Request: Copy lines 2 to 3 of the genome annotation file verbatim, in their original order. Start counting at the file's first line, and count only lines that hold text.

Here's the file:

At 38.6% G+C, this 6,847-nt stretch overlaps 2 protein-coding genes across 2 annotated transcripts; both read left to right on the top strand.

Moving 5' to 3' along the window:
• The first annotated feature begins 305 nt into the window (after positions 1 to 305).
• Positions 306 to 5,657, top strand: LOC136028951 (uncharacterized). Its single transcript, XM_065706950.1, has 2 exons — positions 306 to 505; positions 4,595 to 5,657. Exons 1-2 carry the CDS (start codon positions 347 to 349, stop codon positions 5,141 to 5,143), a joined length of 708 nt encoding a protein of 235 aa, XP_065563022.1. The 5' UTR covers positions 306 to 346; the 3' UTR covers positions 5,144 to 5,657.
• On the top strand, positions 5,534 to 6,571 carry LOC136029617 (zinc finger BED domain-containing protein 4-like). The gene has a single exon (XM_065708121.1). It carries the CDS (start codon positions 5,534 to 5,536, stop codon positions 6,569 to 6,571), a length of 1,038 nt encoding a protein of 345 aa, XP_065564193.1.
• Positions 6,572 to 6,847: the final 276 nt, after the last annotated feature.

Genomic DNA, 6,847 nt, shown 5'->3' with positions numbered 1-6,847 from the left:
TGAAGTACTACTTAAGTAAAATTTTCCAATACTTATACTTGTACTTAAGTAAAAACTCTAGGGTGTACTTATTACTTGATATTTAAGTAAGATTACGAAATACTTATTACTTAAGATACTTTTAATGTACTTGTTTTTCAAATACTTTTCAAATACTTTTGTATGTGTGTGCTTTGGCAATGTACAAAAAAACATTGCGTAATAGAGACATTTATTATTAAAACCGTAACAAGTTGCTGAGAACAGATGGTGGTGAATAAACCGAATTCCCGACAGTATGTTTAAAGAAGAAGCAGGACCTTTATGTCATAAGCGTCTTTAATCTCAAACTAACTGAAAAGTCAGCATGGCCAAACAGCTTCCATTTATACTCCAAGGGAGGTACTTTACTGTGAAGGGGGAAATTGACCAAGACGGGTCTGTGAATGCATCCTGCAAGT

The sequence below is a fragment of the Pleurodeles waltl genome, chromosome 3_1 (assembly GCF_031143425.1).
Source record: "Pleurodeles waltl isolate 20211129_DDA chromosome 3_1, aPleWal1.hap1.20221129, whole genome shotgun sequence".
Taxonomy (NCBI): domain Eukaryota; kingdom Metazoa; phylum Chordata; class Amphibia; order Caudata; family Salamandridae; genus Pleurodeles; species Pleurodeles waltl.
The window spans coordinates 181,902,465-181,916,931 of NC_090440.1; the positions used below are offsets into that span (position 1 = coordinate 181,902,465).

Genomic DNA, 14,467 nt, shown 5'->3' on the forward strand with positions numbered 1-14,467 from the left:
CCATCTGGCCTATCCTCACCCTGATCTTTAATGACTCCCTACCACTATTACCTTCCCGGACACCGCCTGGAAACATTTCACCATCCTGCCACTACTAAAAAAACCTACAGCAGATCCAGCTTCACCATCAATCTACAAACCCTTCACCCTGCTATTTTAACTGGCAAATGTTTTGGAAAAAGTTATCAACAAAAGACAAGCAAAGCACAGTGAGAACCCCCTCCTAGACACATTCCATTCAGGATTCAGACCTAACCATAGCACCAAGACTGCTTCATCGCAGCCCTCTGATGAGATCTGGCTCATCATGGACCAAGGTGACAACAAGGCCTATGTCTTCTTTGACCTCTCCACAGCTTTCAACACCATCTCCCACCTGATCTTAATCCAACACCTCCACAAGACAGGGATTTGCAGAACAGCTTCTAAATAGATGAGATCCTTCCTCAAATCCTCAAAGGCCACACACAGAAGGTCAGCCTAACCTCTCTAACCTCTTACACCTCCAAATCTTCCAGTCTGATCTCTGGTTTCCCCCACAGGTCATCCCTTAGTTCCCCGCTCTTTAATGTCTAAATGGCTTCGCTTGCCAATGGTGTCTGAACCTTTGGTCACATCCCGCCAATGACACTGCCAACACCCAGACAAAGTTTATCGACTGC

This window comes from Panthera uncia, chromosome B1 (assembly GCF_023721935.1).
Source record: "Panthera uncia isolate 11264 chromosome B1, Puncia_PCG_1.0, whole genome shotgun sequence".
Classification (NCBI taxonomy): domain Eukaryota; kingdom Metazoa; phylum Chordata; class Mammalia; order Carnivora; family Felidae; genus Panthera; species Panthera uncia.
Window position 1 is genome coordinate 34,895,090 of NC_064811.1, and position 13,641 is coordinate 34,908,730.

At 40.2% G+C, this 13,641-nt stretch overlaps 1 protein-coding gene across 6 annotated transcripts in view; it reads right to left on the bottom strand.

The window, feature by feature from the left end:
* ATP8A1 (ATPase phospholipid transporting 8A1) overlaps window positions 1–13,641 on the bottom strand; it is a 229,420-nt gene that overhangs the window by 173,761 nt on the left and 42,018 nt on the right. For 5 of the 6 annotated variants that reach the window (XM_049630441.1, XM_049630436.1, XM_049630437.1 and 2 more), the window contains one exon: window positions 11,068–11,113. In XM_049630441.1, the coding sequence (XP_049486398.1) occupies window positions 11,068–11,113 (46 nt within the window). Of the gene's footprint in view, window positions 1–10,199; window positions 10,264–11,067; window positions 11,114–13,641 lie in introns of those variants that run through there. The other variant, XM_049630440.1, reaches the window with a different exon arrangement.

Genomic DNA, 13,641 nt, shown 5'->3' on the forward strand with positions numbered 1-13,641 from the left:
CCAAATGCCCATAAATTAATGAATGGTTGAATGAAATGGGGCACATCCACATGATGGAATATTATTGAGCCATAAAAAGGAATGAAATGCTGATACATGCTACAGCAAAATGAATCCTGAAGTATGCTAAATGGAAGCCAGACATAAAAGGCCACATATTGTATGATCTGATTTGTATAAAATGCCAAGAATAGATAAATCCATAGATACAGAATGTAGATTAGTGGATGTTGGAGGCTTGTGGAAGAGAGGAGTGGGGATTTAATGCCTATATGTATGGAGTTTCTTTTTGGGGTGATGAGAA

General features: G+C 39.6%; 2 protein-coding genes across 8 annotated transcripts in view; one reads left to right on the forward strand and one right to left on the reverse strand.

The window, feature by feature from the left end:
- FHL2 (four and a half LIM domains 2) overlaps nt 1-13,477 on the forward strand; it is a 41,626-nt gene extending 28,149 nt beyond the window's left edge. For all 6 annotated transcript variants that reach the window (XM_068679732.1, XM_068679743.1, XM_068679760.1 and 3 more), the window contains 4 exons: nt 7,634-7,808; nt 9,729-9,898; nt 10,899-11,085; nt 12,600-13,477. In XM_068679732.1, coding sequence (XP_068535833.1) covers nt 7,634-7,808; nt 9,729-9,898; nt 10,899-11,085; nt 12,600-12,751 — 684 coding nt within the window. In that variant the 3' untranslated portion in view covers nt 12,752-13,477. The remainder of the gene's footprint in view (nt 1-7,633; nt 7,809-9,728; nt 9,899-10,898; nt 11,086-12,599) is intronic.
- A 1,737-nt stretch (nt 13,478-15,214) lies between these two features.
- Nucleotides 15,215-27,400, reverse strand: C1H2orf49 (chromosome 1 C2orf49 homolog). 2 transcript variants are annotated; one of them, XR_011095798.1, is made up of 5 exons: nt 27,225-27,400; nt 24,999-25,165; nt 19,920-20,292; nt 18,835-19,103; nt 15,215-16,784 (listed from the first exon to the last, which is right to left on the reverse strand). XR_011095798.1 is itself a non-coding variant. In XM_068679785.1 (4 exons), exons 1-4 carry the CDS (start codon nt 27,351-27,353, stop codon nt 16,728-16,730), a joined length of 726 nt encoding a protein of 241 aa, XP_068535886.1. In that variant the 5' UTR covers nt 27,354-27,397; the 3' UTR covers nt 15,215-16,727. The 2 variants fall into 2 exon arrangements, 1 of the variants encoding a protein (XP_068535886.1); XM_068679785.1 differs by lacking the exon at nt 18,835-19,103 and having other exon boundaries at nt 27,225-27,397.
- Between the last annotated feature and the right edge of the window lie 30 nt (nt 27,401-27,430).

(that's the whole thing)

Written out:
Moving 5' to 3' along the window:
• The first annotated feature begins 305 nt into the window (after positions 1 to 305).